Oral Presentation 24th Annual Lorne Proteomics Symposium 2019

Spliced HLA peptides, a novel source for immunotherapy (#10)

Pouya Faridi 1 , Patricia T. Illing 1 , Chen Li 1 , Sri H. Ramarathinam 1 , Julian P. Vivian 1 , Nicole A. Mifsud 1 , Rochelle Ayala 1 , Jiangning Song 1 , Linden J. Gearing 2 , Nicola Ternette 3 , Jamie Rossjohn 1 , Katherine Woods 4 , Ralf Schittenhelm 1 , Andreas Behren 4 , Nathan P. Croft 1 , Anthony W. Purcell 1
  1. Infection and Immunity Program, Biomedicine Discovery Institute & Department of Biochemistry and Molecular Biology, Monash University, Melbourne, VIC, Australia
  2. Centre for Innate Immunity and Infectious Diseases, Hudson Institute of Medical Research and Department of Molecular and Translational Science, School of Clinical Science, Monash University, Melbourne, Victoria, Australia
  3. Jenner Institute, University of Oxford, Oxford , UK
  4. Olivia Newton-John Cancer Research Institute, Melbourne, Australia

Human leukocyte antigen class I (HLA-I) molecules sample the proteome following the degradation of intracellular proteins via the proteasome and other proteolytic mechanisms. These complexes of HLA-I and peptide (pHLA) are then recognized by T cells and the nature of the bound peptide ligand is the key driver of adaptive immunity. We have developed a sophisticated data-driven workflow for the identification of distal and proximal cis-spliced as well as trans-spliced (where distinct proteins contribute peptide segments) peptide antigens. We have shown for 17 different monoallelic cell lines, that up to 40% of pHLA are generated through post-translational splicing mechanisms. We also found that spliced peptides display canonical HLA-binding sequence features (1). To understand the biological relevance of spliced peptides, we have interrogated the immunopeptidome of HLA-I molecules immunoaffinity purified from influenza-infected cells using LC-MS/MS and the novel bioinformatic pipeline. We have found around 42% of influenza derived p-HLAs (83 out of 198 peptides) are spliced peptides. We have also applied our approach to p-HLA derived from melanoma cell lines and identified 38766 peptides of which 6% were cis-spliced and 21% trans-spliced. Of note, more than more 100 spliced peptides were derived from melanoma-associated antigens (MAA) and ~40% of known MAA were only represented by spliced peptides. Immunogenicity studies of a subset of the MAA shown that multiple of the tested spliced peptides were highly immunogenic, compared to a smaller fraction of linear peptides. Our results highlight the complexity and diversity of HLA peptide antigen presentation and identify a mechanism whereby the available peptidome is diversified to enhance immunity. We found spliced peptides may yield more immunogenic epitopes than are available from the viral/cancer genome. Moreover, some antigens lack high-affinity HLA-ligands and the peptide splicing mechanism can generate higher affinity neoepitopes for interaction with host HLA allomorphs. Understanding the nature and abundance of spliced peptides has a high relevance for our understanding of potential novel targets of T cell immunity and will have significant implications for further immunotherapeutic approaches.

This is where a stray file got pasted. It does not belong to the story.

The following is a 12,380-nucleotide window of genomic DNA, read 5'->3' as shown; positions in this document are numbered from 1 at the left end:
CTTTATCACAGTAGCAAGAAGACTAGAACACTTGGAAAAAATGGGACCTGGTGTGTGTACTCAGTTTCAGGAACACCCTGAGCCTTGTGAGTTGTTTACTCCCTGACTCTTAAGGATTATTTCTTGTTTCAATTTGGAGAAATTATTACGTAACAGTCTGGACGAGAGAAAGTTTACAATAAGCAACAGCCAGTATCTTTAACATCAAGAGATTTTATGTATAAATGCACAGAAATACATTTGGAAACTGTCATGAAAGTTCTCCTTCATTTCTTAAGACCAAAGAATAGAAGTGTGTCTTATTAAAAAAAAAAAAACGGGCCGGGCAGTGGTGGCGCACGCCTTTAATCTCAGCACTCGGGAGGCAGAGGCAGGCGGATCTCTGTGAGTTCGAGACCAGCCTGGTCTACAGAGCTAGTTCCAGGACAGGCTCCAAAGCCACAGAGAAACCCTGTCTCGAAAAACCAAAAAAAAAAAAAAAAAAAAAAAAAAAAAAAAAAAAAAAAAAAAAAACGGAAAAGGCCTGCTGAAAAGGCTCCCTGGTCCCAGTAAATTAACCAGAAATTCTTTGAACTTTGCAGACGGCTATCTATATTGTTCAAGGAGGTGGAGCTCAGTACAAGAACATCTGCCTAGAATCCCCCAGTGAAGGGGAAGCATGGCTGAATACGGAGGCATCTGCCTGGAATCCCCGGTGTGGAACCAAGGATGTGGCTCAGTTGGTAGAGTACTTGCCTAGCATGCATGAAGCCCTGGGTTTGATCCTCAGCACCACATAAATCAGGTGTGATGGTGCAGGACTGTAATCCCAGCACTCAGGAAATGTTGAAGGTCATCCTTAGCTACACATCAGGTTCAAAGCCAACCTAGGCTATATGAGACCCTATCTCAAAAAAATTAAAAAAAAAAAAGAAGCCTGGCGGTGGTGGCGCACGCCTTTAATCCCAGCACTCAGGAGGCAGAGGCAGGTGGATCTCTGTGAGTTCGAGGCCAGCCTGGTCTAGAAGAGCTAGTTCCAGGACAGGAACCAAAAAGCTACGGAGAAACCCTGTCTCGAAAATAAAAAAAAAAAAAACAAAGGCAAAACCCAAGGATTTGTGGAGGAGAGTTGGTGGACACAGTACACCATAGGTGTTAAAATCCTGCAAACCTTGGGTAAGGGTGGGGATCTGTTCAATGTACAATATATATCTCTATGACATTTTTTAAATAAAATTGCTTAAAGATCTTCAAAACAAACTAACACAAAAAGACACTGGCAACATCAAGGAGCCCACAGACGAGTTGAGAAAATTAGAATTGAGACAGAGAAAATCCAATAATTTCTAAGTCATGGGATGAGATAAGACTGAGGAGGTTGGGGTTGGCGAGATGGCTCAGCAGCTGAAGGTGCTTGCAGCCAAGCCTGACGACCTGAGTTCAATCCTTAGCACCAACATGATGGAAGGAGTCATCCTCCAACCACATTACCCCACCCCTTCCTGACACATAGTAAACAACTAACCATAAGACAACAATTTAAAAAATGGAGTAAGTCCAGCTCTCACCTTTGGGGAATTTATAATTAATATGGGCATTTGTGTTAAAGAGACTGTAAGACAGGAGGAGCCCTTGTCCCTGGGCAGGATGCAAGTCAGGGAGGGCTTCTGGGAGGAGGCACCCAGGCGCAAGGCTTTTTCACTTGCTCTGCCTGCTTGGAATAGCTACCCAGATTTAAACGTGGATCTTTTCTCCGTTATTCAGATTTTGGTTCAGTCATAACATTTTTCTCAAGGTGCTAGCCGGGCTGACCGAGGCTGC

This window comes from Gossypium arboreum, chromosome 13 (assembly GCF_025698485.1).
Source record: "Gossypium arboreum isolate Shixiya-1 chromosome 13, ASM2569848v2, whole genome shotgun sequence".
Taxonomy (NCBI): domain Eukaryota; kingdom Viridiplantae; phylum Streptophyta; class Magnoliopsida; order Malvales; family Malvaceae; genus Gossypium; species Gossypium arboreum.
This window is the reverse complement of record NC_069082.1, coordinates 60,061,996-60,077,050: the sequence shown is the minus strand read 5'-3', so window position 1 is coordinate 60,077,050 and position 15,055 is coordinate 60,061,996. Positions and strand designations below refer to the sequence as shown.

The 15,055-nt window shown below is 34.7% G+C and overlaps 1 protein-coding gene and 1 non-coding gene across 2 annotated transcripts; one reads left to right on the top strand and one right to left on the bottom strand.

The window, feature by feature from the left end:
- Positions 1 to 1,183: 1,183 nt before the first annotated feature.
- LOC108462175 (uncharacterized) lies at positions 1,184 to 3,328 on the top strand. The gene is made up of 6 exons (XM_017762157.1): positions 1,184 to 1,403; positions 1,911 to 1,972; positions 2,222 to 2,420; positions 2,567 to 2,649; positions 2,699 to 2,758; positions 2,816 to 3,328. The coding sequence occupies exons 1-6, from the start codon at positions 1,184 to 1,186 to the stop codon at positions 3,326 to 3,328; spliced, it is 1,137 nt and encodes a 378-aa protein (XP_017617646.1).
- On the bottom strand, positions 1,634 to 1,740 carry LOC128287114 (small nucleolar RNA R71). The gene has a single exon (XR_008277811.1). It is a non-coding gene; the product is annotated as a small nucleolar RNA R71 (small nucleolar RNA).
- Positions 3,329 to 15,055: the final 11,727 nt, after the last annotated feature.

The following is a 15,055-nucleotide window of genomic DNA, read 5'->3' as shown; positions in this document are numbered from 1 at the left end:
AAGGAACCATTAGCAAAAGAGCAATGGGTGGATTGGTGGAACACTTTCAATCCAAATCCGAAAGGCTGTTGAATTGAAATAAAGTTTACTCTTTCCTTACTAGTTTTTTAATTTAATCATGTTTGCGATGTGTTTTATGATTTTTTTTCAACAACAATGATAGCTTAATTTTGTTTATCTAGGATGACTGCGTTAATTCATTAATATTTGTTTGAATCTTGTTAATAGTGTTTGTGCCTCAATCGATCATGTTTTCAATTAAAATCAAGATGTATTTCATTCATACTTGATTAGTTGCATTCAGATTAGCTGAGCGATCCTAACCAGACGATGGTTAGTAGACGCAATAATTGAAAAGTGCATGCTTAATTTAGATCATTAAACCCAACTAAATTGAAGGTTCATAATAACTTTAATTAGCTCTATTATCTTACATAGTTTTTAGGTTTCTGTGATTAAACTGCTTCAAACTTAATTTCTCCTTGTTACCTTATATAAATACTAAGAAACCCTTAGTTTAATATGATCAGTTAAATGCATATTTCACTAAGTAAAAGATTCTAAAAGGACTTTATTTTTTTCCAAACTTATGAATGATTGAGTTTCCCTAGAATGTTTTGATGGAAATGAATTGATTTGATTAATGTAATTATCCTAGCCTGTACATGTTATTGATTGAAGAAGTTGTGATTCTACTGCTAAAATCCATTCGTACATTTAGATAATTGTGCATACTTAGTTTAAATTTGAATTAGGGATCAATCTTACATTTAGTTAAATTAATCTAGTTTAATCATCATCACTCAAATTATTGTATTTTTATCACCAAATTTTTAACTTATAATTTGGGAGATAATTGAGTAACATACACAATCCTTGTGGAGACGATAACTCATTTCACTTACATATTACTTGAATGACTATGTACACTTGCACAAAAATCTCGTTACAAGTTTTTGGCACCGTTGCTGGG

1. P. Faridi et al., A subset of HLA-I peptides are not genomically templated: Evidence for cis- and trans-spliced peptide ligands. Science Immunology 3, (2018).